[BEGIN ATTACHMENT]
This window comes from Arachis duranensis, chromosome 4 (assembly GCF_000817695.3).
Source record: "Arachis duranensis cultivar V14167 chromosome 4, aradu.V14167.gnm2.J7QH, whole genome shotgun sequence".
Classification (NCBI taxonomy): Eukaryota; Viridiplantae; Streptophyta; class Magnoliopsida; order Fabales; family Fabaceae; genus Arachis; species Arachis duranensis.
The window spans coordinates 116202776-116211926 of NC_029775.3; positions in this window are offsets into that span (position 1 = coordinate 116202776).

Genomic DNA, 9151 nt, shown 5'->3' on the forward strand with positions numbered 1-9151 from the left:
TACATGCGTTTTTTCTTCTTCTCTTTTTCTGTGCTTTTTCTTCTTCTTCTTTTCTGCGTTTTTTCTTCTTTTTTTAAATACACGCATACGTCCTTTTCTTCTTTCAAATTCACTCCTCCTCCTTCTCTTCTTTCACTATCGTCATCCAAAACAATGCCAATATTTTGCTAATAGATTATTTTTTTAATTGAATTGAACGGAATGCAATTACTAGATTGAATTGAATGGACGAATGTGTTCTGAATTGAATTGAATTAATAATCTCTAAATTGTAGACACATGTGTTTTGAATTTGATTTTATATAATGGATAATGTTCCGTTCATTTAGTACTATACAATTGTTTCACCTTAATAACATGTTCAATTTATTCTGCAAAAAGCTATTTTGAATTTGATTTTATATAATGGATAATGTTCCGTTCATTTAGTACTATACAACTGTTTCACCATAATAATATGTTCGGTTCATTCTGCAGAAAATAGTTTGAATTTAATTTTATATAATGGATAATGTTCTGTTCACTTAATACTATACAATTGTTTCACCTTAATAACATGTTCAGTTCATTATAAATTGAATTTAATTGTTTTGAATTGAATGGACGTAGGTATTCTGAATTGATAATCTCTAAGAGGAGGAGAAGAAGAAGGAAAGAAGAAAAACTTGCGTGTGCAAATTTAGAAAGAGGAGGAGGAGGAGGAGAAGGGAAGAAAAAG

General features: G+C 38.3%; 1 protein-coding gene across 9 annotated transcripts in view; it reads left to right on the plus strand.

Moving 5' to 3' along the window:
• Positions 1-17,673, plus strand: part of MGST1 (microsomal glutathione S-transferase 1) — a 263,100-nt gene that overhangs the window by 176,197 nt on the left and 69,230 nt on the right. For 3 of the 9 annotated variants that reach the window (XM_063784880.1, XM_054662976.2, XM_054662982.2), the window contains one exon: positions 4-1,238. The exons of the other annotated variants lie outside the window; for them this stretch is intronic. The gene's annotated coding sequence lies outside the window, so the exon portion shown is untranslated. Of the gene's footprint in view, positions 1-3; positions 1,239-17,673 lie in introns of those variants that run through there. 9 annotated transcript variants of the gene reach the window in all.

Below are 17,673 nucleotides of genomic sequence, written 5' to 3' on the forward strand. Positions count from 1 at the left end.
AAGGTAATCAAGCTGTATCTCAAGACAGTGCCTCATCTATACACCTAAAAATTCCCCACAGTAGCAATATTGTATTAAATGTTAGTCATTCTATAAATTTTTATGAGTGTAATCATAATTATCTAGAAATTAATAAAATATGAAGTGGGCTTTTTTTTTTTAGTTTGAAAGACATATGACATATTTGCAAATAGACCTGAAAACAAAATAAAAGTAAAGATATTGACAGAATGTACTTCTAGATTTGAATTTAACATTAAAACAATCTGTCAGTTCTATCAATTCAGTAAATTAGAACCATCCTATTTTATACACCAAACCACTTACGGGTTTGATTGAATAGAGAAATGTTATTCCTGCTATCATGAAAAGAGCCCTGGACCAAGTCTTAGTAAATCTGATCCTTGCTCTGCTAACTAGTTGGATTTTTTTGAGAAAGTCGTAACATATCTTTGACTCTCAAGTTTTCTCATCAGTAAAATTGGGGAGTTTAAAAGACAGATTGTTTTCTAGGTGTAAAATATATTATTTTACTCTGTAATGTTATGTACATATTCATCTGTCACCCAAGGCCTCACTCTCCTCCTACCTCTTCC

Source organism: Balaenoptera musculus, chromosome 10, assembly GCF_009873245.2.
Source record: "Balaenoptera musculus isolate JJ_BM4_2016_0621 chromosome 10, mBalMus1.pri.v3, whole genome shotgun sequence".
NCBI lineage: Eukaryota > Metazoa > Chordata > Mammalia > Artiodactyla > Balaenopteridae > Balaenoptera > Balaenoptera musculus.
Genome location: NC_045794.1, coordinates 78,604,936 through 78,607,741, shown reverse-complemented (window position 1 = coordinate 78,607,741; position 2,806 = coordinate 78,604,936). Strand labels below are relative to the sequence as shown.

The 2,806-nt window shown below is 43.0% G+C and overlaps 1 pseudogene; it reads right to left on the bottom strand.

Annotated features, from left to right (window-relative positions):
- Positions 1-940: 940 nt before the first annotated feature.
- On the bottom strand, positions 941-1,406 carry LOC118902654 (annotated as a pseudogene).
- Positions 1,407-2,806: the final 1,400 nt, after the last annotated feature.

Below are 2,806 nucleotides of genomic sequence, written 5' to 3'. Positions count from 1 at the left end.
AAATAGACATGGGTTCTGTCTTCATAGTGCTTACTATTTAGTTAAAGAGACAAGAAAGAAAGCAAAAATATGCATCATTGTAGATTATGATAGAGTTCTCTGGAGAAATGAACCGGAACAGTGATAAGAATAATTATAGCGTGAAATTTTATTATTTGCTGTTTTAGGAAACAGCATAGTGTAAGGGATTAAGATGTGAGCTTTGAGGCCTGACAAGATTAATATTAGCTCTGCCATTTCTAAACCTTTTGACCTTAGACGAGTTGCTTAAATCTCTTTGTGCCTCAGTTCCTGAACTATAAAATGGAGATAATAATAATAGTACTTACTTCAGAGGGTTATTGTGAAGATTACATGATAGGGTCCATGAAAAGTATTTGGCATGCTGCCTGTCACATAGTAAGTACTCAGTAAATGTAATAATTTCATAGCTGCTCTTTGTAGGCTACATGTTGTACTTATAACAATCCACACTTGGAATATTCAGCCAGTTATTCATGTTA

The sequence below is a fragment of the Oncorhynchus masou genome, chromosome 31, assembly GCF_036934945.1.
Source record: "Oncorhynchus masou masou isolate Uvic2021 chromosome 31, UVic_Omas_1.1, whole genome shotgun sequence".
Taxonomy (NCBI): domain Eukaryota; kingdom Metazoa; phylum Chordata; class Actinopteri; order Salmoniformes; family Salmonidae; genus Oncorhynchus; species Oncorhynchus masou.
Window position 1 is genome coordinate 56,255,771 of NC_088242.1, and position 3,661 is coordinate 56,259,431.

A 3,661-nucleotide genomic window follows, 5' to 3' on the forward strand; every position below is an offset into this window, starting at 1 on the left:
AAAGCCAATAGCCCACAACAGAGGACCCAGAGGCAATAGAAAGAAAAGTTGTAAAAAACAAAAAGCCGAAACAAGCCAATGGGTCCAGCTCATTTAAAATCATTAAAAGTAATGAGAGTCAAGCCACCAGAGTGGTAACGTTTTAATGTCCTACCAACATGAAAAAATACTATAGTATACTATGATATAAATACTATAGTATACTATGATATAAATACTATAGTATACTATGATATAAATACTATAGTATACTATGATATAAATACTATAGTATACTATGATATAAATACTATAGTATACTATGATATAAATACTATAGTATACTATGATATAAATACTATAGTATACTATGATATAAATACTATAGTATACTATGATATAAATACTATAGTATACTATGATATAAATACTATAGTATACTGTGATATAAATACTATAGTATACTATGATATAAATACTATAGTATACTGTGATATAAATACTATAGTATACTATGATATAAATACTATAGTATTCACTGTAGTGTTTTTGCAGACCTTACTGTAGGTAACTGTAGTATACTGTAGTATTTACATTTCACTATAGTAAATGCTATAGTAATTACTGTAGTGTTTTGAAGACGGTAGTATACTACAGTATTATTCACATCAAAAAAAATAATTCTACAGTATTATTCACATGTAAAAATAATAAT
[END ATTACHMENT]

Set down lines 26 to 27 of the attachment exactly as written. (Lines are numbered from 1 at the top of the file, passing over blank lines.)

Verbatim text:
Window position 1 is genome coordinate 56,255,771 of NC_088242.1, and position 3,661 is coordinate 56,259,431.

A 3,661-nucleotide genomic window follows, 5' to 3' on the forward strand; every position below is an offset into this window, starting at 1 on the left: